SUPREME COURT OF THE STATE OF NEW YORK Appellate Division, Fourth Judicial Department
October 5, 2012
THE PEOPLE OF THE STATE OF NEW YORK,
STACEY R. CASTOR,
DEFENDANT-APPELLANT. (APPEAL NO. 1.)
Appeal from a judgment of the Onondaga County Court (Joseph E. Fahey, J.), rendered March 5, 2009.
People v Castor
Appellate Division, Fourth Department
Published by New York State Law Reporting Bureau pursuant to Judiciary Law § 431.
This opinion is uncorrected and subject to revision before publication in the Official Reports.
Decided on October 5, 2012
PRESENT: SCUDDER, P.J., SMITH, FAHEY, AND PERADOTTO, JJ.
The judgment convicted defendant, upon a jury verdict, of murder in the second degree, attempted murder in the second degree and offering a false instrument for filing in the first degree.
It is hereby ORDERED that the judgment so appealed from is unanimously affirmed.
Memorandum: In appeal No. 1, defendant appeals from a judgment convicting her following a jury trial of, inter alia, murder in the second degree (Penal Law § 125.25 ), based upon the death of her second husband from poisoning with antifreeze, and attempted murder in the second degree (§§ 110.00, 125.25 ), based upon the poisoning of her daughter with a combination of pharmaceutical drugs and alcohol. In appeal No. 2, defendant appeals from an order denying her motion pursuant to CPL 440.10 seeking to vacate the judgment, inter alia, on the ground that her statement to the police on September 7, 2007 was taken in violation of her indelible right to counsel.
Defendant's second husband was found dead on August 22, 2005, and his death from poisoning with antifreeze was determined by the Medical Examiner to be a suicide. More than two years later, on September 7, 2007, defendant agreed to discuss her husband's death with the police, and she waived her Miranda rights and provided a statement. Two days before speaking to defendant, the police had received the results of an autopsy performed on the exhumed body of defendant's first husband, who had died in 2000, which established that he too had died from poisoning with antifreeze. On September 14, 2007, defendant's youngest daughter found her 20-year-old sister, defendant's eldest daughter (daughter), unresponsive in her bedroom as a result of ingesting prescription drugs and alcohol. In a one-page typed document that was purported to be the daughter's suicide note (purported suicide note), it was stated that the daughter had killed both her father, defendant's first husband, and her stepfather, defendant's second husband. When the daughter regained consciousness, she denied that she had attempted to kill herself and that she had written the purported suicide note.
We address first defendant's contentions in appeal No. 1. We reject defendant's contention that County Court abused its discretion in permitting the People to introduce evidence in their direct case of the uncharged murder of defendant's first husband. Contrary to defendant's contention, the court properly determined that there was clear and convincing evidence that defendant committed that uncharged murder. It is well established that where, as here, the identity of the perpetrator of the uncharged crime is unknown, the court must determine that there is clear and convincing evidence of both a unique modus operandi and defendant's identity as the perpetrator of the uncharged crime before allowing the People to present evidence of the uncharged crime on the issue of identity in their direct case against defendant (see People v Robinson, 68 NY2d 541, 550). First, we conclude that "the People presented clear and convincing evidence that defendant committed the [uncharged murder of her first husband] by using a distinctive and unique modus operandi," i.e., poisoning with antifreeze (People v Curry, 82 AD3d 1650, 1650, lv denied 17 NY3d 805; see People v Beam, 57 NY2d 241, 252-253; cf. People v Crawford, 4 AD3d 748, 749, lv denied 2 NY3d 797). Second, we conclude that the People presented clear and convincing evidence that defendant was the perpetrator of her first husband's uncharged murder. The People's evidence at trial establishes that defendant had purchased a life insurance policy on the life of her first husband; that the daughter was 12 years old when her father, defendant's first husband, died and thus was unlikely to have committed the fairly sophisticated murder of her father; that defendant had refused to consent to an autopsy of her first husband, who was 38 years old at the time of his death; that the purported suicide note referenced the fact that defendant's first husband also had ingested rat poison, a fact that could be known only by the person who killed him; and that defendant admitted to having rat poison in their home.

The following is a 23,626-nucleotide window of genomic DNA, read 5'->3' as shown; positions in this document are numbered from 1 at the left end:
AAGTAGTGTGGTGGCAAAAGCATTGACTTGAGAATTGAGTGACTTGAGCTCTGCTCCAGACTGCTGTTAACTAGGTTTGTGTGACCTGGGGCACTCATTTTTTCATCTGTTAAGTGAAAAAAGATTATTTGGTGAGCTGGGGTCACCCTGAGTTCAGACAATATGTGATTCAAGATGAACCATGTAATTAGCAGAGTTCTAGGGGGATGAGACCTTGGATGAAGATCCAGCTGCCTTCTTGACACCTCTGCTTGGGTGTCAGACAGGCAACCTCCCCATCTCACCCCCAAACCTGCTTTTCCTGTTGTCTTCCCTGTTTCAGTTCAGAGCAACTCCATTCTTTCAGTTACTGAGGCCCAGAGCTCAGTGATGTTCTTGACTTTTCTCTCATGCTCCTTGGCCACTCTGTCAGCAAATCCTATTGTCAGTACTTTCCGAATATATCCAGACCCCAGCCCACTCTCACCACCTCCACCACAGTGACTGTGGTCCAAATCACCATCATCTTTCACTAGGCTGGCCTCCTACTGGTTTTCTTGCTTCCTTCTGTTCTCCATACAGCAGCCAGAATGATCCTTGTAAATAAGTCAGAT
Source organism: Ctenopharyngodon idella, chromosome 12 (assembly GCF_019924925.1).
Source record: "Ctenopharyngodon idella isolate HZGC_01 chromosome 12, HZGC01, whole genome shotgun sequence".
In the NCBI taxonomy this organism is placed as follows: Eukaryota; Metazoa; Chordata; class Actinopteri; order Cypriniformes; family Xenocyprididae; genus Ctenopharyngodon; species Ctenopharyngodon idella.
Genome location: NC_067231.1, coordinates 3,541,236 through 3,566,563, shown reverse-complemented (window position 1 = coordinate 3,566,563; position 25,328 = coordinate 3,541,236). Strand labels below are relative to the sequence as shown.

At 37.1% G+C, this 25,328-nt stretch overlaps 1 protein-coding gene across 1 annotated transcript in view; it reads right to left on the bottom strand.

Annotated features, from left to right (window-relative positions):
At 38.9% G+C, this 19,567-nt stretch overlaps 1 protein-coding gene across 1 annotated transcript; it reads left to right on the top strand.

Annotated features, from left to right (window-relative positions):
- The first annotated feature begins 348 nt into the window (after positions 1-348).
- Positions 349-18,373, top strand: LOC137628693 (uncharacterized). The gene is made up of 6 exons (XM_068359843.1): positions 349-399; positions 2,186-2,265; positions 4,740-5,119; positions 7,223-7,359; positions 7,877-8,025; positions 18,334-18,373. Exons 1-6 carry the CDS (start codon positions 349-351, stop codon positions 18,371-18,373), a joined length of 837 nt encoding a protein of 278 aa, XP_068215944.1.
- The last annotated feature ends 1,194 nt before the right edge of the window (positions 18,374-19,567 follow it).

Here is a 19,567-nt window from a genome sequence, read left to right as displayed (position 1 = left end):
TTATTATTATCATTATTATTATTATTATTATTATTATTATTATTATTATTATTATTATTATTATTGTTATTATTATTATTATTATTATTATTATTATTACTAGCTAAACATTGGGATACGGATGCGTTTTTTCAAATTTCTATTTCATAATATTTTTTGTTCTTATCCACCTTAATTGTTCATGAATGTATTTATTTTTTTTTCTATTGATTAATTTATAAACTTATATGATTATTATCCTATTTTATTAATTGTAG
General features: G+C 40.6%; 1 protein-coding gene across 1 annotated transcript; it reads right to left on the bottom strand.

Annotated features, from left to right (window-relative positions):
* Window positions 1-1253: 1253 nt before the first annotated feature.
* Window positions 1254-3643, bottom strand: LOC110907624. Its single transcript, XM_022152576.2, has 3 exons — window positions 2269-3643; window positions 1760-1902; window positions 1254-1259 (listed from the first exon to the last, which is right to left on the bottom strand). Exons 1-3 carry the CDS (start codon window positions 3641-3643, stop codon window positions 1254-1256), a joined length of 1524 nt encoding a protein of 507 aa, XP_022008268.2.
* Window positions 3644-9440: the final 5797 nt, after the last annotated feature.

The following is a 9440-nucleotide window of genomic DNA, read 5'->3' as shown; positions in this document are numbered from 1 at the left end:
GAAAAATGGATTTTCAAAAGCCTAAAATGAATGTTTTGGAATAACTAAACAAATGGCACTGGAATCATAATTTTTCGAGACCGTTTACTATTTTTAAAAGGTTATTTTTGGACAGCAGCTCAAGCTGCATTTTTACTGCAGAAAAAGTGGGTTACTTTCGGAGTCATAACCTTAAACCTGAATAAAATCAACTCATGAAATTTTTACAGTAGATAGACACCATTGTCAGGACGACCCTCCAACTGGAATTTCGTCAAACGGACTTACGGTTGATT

Contrary to defendant's further contention, the court properly determined that the evidence of the uncharged murder was inextricably interwoven with the evidence of the charged crimes inasmuch as the uncharged murder was discussed in the purported suicide note and was probative evidence of the motive for the attempted murder of the daughter. In order "[t]o be inextricably interwoven . . . the evidence must be explanatory of the acts done or the words used in the otherwise admissible part of the evidence" (People v Ventimiglia, 52 NY2d 350, 361). Here, the People's expert explained that the first draft of the purported suicide note had been written on the family's computer four days after defendant learned that the body of her first husband had been exhumed. Further, the purported suicide note explained why the daughter killed both of defendant's husbands and included numerous references to the uncharged murder. Thus, the evidence of the uncharged murder provided necessary background information to explain references to that crime in the purported suicide note, was probative of the motive for the attempted murder of defendant's daughter, and placed the timing of the writing of the purported suicide note and attempted murder of the daughter "in context" (People v Dorm, 12 NY3d 16, 19; see People v Carey, 92 AD3d 1224, 1225, lv denied 18 NY3d 992).